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Haiku Japanese Art & Poetry Calendar
Haiku Japanese Art & Poetry Calendar

Rumi Calendar
Rumi Calendar

Magnetic Poetry Calendar
Magnetic Poetry Calendar

Nobel Writers
on Writing

An Old Favorite!
Authors Card Game


Poetry Matters
Poetry Matters:
Writing a Poem
from the Inside Out

100 Best Loved Poems
100 Best
Loved Poems

Poetry Speaks
Poetry Speaks:
Hear Great Poets
Read Their Work- from Tenneyson to Plath
Book & 3 CDs

Practice of Poetry
The Practice of Poetry:
Writing Exercises from Poets Who Teach

Fom Totems to Hip-Hop
From Totems to Hip-Hop: A Multicultural Anthology of Poetry Across the Americas, 1900-2002

Poet and Writers Magazine
Poets & Writers Magazine

Wham! It's a Poetry Jam
Wham! It's a Poetry Jam: Discovering Performance Poetry

Teachin 10 Fabulous Forms of Poetry
Teaching 10 Fabulous Forms of Poetry
(Grades 4-8)

In the Palm of Your Hand
In the Palm of Your Hand: The Poet's Portable Workshop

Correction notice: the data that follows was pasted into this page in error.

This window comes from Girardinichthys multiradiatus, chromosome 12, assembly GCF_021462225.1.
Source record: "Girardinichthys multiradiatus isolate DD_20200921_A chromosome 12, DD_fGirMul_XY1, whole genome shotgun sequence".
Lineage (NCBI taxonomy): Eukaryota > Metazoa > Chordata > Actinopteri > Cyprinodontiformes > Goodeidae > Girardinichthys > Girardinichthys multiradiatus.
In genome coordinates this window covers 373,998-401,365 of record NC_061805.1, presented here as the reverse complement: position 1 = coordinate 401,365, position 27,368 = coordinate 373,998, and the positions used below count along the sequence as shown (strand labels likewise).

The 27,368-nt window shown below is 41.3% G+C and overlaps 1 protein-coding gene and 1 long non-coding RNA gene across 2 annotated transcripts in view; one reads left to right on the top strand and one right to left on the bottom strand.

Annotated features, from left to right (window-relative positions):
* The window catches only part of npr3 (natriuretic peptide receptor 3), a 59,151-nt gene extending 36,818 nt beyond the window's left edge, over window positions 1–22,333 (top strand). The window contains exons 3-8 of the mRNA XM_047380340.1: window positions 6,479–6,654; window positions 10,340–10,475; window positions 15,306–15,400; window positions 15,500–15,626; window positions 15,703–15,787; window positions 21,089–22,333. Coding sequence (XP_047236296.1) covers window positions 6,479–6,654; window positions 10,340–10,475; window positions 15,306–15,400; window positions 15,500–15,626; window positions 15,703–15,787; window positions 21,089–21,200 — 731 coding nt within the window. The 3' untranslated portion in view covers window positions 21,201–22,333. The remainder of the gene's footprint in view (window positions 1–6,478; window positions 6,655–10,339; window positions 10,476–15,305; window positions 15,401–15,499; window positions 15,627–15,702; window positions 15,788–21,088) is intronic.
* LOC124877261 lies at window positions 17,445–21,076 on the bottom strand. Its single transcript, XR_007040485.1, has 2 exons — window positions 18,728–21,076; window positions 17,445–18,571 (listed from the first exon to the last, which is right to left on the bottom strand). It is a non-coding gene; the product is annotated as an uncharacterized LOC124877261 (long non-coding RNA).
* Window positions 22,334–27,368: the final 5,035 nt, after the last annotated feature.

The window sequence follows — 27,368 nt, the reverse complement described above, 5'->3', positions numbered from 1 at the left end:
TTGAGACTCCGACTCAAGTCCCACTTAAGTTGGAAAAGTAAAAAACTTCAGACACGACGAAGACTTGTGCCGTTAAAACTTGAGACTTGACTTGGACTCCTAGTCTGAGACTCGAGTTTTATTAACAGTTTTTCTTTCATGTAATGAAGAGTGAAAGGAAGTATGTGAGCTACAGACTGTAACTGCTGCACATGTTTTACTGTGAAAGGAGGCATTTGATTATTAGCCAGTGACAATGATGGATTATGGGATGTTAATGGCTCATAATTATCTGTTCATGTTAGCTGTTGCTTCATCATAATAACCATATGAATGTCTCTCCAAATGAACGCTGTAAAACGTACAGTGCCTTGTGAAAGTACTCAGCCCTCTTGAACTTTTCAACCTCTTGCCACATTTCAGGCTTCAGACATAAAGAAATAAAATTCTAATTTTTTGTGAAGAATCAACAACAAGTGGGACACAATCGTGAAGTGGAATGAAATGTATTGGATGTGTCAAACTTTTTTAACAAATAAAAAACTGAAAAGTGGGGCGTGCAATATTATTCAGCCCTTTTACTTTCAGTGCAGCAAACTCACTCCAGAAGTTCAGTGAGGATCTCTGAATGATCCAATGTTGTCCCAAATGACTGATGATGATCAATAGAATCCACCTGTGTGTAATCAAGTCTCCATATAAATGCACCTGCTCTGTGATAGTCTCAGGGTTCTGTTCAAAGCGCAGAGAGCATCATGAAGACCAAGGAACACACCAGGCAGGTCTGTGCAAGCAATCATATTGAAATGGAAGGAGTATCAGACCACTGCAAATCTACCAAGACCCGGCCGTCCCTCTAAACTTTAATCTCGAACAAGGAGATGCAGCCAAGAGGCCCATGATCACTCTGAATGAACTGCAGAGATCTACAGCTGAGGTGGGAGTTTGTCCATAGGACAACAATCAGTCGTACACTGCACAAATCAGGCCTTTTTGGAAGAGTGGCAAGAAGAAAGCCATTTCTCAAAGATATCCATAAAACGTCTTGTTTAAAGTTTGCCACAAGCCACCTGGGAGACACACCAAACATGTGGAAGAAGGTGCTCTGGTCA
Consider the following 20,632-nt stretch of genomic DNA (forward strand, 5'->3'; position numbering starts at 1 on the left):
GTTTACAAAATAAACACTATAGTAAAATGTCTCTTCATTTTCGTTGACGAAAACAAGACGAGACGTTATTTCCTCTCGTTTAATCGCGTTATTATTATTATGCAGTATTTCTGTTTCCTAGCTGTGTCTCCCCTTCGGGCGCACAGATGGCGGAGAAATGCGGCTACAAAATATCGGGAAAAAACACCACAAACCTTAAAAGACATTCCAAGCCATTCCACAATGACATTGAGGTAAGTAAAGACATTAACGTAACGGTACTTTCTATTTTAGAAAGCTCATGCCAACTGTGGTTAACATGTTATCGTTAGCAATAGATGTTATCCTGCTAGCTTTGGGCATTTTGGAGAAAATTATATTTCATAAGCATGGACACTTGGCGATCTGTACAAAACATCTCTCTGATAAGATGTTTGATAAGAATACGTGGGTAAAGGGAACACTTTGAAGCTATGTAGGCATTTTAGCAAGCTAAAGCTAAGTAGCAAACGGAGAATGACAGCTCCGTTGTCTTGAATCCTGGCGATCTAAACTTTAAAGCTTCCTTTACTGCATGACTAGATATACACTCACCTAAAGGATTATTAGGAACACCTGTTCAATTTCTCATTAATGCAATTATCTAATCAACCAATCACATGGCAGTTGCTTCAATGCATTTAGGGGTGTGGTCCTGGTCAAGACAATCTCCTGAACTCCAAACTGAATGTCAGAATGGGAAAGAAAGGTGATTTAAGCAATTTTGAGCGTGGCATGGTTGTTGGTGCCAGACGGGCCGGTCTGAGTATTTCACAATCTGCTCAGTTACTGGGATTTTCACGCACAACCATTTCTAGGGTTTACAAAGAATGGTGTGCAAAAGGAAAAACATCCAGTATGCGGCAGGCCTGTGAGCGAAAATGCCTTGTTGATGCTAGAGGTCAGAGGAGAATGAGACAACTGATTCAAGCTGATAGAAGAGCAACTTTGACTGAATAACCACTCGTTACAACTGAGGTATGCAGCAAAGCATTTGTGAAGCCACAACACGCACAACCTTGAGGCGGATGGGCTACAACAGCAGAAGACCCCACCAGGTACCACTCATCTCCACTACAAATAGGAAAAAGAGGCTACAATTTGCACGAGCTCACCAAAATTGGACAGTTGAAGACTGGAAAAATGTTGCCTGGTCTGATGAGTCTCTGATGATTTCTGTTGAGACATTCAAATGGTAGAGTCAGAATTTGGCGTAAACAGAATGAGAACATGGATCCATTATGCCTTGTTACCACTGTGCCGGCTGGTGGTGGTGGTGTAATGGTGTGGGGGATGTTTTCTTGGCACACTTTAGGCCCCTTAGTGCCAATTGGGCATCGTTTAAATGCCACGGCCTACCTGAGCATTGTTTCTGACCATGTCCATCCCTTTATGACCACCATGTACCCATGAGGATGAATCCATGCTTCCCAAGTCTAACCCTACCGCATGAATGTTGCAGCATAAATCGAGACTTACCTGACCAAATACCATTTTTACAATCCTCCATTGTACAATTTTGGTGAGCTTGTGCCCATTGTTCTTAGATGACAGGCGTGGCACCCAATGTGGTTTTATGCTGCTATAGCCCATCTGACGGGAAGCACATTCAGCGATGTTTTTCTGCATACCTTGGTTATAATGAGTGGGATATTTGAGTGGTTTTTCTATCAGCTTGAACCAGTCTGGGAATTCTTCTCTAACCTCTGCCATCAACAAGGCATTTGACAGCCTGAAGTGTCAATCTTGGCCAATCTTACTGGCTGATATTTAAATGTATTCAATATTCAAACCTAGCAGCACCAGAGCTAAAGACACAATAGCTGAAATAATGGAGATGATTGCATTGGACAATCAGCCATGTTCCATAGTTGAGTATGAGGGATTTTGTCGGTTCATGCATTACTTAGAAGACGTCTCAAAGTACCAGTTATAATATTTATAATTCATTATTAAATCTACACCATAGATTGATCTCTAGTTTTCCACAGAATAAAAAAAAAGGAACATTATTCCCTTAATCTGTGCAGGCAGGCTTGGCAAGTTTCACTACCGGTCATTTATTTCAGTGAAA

Teacher's Best - The Creative Process

Poetry Terms & Forms Educational Posters
for the language arts classroom and home schoolers.

literature posters > POETRY TERMS & FORMS POSTERS < poetry quotes

Poetess, Art Print
Art Print

Poetry is the art form using languate to evoke meaning beyond the literal words. Poetry has ancient roots - the Vedas (1800–1500 BC, India) and the Odyssey (700–500 BC, Greece) - were composed in repetition and rhyme, poetic forms that lend themselves to memorization and oral transmission in preliterate cultures.

Dead Poets Society, Poster
Dead Poets Society,
Movie Poster

The English word ‘poetry’ is from the Greek poiesis, meaning “making” or “creating”. A poem is a discrete piece of work, though poetry occurs in drama such as Shakespeare's work, or as lyrics in songs.

blank verse
free verse



Poetry Quotes

Poetry Forms Terms poster
Poetry Terms

Poetry Terms

Alliteration: When two or more neighboring syllables start with the same beginning sound. Example: “The poet picks palate- pleasing peaches.”

Assonance: When the same vowel sound is repeated in a section of a poem. Example: “Brown cows sound loud in a rowdy crowd.”

Internal rhyme: Any rhyme that occurs inside a line rather than at the end of the line.